Bookplates: history and development

Bookplates: history and development

Bookplates are an invaluable source of information when tracing the provenance of books in special collections. Bookplates began to be used during the 16th century and their styles have changed over the centuries, another useful way to identify ownership. From early letterpress style ‘labels’ to elaborate armorial plates, there is a rich history of illustration and design. We have some interesting bookplates within our rare books collections, some showing their direct association with the college and its history, others relating to people who have previously owned these books but who have no connection with the College or the wider University.  

Many early bookplates are categorised as armorial, depicting the arms or crest of the owners, often without even a name since it was assumed they would be known by the arms alone. These became increasingly elaborate during the 17th and early 18th centuries, as in this example belonging to John Somers, Baron Somers (1651-1716): 

An etched image of a shield and armorial beasts on a bookplate

These styles are known as ‘early armorial’ and in fact there was a pattern book which was frequently used to create designs – known as the Brighton Book (its 640 armorial bookplates are in the British Museum's Franks Collection).  

Styles changed during the late 18th and early 19th centuries, becoming more illustrative. So-called “bookpile” bookplates were popular during the late 17th and early 18th century, the first thought to be that belonging to Arthur Charlett, designed by Samuel Pepys – in fact, this example is very similar to his design. Usually names were incorporated in the bookplate but sometimes only initials were used in a cipher style with no other clue as to who the owner was:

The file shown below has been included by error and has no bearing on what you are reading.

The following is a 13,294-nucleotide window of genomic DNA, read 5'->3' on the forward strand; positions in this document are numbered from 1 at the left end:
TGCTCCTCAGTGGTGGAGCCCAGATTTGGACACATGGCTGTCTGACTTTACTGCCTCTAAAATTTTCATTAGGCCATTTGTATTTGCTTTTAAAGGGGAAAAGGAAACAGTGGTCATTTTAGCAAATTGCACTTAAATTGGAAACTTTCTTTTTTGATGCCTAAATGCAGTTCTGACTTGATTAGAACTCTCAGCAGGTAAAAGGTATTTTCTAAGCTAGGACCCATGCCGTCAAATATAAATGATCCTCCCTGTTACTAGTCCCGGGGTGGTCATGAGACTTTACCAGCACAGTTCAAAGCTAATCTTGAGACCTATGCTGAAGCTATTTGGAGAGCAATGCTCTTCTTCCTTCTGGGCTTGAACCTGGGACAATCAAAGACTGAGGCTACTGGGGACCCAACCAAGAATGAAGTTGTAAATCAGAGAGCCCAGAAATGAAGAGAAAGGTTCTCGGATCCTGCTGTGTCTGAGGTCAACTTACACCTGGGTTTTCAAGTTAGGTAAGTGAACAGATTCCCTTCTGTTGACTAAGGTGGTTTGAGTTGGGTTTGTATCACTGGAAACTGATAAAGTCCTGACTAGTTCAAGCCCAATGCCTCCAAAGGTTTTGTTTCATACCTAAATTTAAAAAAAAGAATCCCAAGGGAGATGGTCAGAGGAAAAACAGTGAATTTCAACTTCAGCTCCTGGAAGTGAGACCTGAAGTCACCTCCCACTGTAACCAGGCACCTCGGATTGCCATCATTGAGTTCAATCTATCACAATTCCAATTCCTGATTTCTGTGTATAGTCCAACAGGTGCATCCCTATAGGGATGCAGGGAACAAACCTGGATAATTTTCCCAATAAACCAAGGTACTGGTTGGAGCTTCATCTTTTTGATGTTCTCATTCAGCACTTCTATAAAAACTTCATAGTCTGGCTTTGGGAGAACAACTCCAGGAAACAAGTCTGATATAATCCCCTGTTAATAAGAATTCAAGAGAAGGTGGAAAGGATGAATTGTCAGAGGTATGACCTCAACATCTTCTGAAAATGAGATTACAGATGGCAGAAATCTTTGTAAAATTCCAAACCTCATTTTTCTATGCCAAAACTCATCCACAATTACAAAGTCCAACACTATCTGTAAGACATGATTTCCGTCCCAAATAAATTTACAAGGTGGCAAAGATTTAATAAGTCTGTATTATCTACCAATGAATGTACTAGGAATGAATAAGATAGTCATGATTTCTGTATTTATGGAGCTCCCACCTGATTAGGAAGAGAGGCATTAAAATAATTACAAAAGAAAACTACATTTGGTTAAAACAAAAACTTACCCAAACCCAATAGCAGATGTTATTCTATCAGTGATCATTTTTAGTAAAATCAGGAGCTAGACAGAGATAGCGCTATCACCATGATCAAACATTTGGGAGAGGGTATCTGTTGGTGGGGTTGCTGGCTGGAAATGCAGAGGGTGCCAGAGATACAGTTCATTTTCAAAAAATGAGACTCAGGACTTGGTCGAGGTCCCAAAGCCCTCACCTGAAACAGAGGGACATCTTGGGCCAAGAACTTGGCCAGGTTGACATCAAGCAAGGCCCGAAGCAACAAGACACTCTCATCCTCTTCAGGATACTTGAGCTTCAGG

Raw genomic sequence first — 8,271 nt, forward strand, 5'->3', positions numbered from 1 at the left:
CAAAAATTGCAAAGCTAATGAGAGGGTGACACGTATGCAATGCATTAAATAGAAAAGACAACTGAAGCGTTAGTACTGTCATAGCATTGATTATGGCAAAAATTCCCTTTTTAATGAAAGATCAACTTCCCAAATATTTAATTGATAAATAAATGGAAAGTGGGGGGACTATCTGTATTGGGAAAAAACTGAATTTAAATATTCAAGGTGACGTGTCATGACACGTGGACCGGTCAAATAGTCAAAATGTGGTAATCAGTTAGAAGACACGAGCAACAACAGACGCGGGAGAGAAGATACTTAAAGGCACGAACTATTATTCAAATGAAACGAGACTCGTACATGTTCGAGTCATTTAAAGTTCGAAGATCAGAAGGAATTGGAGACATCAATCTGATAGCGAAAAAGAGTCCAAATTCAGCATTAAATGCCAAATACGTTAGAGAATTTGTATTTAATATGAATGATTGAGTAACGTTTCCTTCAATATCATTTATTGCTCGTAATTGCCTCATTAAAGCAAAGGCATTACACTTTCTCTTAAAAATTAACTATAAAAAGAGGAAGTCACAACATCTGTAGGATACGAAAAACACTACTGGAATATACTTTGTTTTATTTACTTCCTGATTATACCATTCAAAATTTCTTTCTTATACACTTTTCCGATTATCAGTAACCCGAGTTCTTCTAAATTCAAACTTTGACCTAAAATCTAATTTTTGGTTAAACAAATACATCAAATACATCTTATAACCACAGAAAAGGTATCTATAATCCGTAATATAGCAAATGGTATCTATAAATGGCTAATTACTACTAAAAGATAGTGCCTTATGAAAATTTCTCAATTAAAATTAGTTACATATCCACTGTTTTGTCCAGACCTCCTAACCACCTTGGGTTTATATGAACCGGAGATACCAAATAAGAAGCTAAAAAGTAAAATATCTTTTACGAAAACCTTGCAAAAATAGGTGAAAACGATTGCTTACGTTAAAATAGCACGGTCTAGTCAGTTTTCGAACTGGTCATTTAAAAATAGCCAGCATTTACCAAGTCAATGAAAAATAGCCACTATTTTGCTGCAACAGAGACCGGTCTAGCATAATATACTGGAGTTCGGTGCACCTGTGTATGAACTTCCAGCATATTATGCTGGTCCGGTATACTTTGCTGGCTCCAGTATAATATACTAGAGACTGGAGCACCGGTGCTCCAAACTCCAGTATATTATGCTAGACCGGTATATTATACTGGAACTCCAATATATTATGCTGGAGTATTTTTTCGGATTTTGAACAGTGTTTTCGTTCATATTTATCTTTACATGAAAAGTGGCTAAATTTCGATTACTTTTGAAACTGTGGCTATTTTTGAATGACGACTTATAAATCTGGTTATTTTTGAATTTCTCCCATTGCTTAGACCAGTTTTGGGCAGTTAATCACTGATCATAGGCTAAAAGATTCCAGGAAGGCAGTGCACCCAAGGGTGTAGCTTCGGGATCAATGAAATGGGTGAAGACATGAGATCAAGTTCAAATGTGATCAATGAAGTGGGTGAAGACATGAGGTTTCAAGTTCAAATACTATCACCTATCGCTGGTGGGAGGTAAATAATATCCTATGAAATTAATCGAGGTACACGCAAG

An etched image with initials shown surrounded by stacked books

Another popular style which continued into the 19th century was the pictorial or landscape design where arms and crests are eschewed for a more romantic style, frequently depicting urns, monuments or other scenic views: 

An etched image of a landscape scene with ruins

Bookplates help to track history of the books’ ownership, often through several hands. In this copy of a 1565 bible now here at HMC, there are two bookplates (interestingly the later owner has chosen not to paste his over the earlier plate, something which is often seen): 

Two bookplates are shown, one above the other.  The bookplates are different, one being a shield shape and more decorative and the other plain.

The armorial shield style bookplate of Cornelius Heathcote Rodes (1793?-1844) is very different to the printed label style of Samuel Maitland, even though Maitland died only 22 years after Rodes, in 1866. 

The study and collection of bookplates began in the second half of the 19th century, with major collectors such as Sir Augustus Wollaston Franks contributing to the identification and classification of bookplates – his collection (and extensive catalogue) of 35,000 bookplates was left to the British Museum